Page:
I can criticize humans as a group when they kill, and again I can point out that your religion advocates killing others. You might have an argument if the bible wasn’t always showing this god killing and insisting that its people kill. Atheism is nothing more than concluding that there is no god. There is no morality attached to it. Atheists vary greatly on what their morality is, it is not atheism that makes people want to kill others. I don’t and thus we have evidence that your claims that atheism does make someone somehow amoral are false. What is there about Marxism that says to commit genocide? Marx saw religion as a complex thing, that it could be bad but it also could be good, a solace to the working class. It was when Lenin came that atheism was added. And then Stalin was a lunatic and if you wish to go there, one can say that people also can corrupt and exploit atheism.

FATHER JOE OFFERS QUOTES:

Karl Marx

“Religion is the sigh of the oppressed creature, the heart of a heartless world, and the soul of soulless conditions. It is the opium of the people.”

“Man makes religion, religion does not make man. Religion is, indeed, the self-consciousness and self-esteem of man who has either not yet won through to himself, or has already lost himself again.”

“The first requisite for the happiness of the people is the abolition of religion.”

Vladimir Lenin

“Atheism is the natural and inseparable part of Communism.”

“Our program necessarily includes the propaganda of atheism.”

“Religion must be declared a private affair. In these words socialists usually express their attitude towards religion. But the meaning of these words should be accurately defined to prevent any misunderstanding. We demand that religion be held a private affair so far as the state is concerned. But by no means can we consider religion a private affair so far as our Party is concerned. Religion must be of no concern to the state, and religious societies must have no connection with governmental authority. Everyone must be absolutely free to profess any religion he pleases, or no religion whatever, i.e., to be an atheist, which every socialist is, as a rule. Discrimination among citizens on account of their religious convictions is wholly intolerable. Even the bare mention of a citizen’s religion in official documents should unquestionably be eliminated. No subsidies should be granted to the established church nor state allowances made to ecclesiastical and religious societies.”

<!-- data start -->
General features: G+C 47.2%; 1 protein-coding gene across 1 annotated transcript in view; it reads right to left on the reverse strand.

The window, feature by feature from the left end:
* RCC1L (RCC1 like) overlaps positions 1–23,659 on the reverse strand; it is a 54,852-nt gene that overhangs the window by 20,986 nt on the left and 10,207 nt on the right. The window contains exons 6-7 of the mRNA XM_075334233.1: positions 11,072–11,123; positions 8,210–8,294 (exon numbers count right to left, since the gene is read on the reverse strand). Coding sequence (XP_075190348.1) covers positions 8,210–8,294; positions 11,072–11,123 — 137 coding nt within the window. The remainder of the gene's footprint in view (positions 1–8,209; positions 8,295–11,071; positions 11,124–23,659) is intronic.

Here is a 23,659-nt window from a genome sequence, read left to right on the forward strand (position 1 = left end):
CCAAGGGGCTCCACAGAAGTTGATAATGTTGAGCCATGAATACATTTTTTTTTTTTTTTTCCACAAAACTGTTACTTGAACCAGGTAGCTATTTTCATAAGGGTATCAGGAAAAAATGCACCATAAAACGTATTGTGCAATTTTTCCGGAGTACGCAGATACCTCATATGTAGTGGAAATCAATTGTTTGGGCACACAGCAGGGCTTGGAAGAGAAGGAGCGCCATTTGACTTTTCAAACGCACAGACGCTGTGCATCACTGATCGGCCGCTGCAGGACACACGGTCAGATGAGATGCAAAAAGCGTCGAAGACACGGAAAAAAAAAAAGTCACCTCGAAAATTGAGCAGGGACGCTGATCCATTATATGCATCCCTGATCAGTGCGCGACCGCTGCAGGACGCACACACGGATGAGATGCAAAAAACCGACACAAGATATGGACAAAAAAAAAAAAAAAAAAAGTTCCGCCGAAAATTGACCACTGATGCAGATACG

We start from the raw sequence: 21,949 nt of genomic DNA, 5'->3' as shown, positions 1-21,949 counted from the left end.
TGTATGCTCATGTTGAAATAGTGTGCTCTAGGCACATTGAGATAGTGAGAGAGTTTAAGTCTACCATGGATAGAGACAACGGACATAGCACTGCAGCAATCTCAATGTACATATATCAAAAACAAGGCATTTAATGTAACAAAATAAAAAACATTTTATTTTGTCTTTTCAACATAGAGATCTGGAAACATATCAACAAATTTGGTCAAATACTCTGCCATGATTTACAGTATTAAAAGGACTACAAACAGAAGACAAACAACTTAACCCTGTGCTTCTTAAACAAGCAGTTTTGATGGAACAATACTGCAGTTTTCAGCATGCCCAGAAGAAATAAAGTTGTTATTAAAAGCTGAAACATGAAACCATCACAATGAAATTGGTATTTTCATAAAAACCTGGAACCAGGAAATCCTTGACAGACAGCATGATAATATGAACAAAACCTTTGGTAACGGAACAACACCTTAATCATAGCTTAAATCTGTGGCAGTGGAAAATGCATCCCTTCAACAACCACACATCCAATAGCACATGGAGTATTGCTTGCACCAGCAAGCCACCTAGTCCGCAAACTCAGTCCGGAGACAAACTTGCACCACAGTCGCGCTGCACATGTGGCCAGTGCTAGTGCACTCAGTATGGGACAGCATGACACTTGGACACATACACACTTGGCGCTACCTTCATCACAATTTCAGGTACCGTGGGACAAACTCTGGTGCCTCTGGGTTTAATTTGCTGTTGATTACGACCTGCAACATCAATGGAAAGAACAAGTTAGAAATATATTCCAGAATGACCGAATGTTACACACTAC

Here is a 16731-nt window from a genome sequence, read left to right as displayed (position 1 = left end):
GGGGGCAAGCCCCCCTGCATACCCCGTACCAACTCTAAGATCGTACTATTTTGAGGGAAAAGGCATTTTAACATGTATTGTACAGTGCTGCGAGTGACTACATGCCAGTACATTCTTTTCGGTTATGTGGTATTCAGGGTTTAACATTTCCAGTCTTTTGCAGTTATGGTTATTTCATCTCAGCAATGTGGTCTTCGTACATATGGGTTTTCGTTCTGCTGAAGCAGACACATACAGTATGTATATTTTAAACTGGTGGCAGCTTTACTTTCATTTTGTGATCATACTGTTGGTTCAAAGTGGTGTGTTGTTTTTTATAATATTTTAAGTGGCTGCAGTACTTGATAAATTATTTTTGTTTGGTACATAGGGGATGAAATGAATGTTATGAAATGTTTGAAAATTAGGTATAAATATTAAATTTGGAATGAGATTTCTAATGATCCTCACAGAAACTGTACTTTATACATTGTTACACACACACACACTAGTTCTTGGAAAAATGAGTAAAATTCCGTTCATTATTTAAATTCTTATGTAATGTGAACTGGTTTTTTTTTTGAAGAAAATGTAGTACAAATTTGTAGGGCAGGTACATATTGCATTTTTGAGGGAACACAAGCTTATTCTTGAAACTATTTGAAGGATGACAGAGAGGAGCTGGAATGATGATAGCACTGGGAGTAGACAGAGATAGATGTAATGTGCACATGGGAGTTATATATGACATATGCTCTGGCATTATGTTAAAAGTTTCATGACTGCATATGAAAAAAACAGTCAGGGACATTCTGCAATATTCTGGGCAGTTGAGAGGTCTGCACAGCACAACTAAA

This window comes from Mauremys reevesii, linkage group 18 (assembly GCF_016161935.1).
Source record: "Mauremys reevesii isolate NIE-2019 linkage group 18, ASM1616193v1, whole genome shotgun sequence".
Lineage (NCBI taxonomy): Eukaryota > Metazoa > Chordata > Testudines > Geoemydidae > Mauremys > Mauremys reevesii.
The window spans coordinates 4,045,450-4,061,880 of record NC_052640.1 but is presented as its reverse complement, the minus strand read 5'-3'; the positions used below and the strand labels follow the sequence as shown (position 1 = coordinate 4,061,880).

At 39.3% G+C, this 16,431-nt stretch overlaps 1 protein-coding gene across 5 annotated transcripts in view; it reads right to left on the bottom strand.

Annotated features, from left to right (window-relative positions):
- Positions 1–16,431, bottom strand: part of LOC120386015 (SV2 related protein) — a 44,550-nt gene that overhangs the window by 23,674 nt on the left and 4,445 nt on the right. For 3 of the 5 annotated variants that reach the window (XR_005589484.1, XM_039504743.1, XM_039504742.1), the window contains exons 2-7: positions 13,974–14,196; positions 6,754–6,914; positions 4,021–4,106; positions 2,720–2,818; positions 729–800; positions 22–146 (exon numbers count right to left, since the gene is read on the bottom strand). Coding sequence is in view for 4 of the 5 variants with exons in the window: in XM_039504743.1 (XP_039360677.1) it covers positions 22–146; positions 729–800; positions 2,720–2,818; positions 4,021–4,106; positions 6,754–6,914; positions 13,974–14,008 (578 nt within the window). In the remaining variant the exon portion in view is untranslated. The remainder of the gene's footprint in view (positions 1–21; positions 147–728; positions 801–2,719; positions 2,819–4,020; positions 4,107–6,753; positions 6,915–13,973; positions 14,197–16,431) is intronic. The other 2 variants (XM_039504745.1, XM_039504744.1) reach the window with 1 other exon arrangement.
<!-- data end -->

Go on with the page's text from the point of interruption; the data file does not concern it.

Josef Stalin

“I believe in one thing only, the power of human will.”

“The Pope? How many divisions has he got?”

FATHER JOE CONTINUES

My religion is the Catholic faith. Catholicism is not a book religion as treated by some of the Protestant denominations. Even before there was a New Testament and a complete Bible, the Catholic Church was preaching the Gospel, celebrating the Lord’s Supper and making converts. It was the Church and her bishops that determined the canon of the Bible. We believe that the Holy Spirit preserves the Church in the truth regarding faith and morals. Just because certain matters were tolerated in Scripture or because sinful men compromised their faith in history does not detract from the truth of the faith. It is what it is, even when men fail to live it out. Focusing not upon Scripture or past history, tell me who today or what group does the Catholic Church want killed? The Church is a living thing. Look at the here and now. My religion does not advocate killing others. Indeed, she is attacked for defending human life and dignity from murder in euthanasia and abortion. She admits wrong and asks for forgiveness in regard to past wrongs committed by Christians. The famous “mea culpas” of Saint John Paul II and now the present pope speak to this. She argues for peace in a world racing toward war. Now there are militant Moslems who argue for forced conversions and Jihad or Holy War. Pope Benedict XVI said in Turkey several years ago that this concept must be rejected. He was charged with attacking the Koran and over a million people around the world protested and made death cries against him. The Church would try to protect you as much as any of its own against such challenges to human freedom, conscience and life.